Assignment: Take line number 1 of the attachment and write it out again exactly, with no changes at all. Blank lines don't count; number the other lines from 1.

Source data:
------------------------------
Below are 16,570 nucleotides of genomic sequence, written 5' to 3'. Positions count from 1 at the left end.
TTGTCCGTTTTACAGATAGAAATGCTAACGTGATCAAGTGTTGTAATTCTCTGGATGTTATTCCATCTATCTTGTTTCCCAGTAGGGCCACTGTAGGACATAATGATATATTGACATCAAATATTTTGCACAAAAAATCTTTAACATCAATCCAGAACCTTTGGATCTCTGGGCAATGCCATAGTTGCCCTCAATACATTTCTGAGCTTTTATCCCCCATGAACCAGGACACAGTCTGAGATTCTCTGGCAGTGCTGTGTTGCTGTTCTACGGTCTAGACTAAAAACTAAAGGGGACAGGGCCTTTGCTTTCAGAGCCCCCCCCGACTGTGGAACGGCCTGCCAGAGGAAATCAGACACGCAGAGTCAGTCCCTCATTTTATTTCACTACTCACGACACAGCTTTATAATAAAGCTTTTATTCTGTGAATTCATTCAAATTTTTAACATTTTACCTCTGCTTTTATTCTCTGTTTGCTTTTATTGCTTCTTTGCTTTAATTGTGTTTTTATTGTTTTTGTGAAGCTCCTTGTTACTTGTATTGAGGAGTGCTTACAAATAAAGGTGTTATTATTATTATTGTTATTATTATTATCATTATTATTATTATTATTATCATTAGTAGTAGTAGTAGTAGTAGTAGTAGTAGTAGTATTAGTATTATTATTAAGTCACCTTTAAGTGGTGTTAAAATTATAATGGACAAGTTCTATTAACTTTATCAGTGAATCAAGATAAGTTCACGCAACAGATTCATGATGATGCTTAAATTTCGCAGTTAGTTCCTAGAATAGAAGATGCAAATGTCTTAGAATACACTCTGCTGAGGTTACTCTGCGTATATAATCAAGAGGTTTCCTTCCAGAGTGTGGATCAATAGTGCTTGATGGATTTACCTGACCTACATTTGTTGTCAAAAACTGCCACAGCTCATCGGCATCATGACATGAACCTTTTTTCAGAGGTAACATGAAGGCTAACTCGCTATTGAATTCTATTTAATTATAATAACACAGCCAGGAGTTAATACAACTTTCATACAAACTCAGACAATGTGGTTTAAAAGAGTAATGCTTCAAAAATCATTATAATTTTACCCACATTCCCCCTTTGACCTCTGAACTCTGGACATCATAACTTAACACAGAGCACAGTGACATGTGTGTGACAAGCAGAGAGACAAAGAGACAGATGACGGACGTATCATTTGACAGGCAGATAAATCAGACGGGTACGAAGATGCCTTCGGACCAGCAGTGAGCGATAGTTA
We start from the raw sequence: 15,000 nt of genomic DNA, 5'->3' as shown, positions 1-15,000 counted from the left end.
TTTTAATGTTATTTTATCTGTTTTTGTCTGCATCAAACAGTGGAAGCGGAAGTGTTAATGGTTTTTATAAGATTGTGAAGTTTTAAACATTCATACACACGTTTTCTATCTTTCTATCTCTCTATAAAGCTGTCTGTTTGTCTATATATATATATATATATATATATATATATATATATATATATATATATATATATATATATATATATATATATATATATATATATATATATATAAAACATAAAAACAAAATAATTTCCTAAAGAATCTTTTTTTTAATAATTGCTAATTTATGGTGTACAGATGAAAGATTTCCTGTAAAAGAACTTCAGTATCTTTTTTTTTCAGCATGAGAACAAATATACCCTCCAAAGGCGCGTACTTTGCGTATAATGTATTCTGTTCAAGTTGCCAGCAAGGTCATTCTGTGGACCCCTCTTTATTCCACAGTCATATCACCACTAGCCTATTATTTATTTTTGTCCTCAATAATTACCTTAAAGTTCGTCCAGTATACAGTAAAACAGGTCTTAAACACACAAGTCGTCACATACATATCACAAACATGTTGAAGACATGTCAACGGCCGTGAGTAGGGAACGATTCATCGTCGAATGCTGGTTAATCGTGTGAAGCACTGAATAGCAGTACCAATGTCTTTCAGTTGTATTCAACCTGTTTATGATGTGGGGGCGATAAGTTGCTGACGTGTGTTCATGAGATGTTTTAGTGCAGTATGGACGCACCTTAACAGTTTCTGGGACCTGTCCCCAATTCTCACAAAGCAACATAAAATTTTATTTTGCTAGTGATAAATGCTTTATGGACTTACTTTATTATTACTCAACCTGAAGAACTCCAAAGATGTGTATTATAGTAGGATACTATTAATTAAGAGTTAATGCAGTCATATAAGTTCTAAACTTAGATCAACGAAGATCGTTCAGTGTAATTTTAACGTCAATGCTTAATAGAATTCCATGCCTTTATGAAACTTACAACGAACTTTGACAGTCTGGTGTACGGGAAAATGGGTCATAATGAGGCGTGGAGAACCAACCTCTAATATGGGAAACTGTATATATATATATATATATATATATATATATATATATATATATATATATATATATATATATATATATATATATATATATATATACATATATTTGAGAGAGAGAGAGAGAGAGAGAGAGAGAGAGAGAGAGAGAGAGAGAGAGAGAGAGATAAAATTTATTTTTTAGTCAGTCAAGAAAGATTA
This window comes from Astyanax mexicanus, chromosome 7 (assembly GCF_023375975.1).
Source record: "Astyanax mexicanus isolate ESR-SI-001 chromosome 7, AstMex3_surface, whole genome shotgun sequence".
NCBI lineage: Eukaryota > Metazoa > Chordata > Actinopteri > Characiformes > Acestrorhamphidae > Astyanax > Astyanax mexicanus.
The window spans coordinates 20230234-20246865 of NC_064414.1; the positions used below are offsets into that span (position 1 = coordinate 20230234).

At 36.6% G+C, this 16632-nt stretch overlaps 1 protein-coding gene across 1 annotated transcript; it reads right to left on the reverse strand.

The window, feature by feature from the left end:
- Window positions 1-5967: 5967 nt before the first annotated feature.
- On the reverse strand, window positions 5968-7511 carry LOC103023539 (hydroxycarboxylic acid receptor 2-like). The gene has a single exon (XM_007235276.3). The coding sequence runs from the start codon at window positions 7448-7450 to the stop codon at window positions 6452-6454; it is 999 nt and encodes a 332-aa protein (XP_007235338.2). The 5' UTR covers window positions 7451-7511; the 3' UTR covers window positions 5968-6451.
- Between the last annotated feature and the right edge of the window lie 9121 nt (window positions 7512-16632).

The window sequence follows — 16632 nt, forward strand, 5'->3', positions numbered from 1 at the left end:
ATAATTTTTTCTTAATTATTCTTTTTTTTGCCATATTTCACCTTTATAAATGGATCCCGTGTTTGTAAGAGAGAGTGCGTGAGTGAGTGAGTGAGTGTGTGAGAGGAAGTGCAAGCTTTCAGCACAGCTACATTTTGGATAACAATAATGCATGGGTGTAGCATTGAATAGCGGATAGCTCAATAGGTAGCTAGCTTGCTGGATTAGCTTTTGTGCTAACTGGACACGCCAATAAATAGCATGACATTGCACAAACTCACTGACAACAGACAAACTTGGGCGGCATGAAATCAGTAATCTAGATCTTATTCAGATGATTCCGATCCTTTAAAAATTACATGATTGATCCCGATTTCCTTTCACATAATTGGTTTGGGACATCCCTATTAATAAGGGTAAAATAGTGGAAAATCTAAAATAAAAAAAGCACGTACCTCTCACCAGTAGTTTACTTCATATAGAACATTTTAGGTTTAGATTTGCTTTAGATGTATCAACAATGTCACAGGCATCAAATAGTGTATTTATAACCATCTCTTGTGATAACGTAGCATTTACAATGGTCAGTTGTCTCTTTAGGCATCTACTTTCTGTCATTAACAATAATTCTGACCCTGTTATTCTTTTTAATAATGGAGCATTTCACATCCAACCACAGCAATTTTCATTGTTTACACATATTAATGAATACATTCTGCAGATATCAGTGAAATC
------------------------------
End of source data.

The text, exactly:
Below are 16,570 nucleotides of genomic sequence, written 5' to 3'. Positions count from 1 at the left end.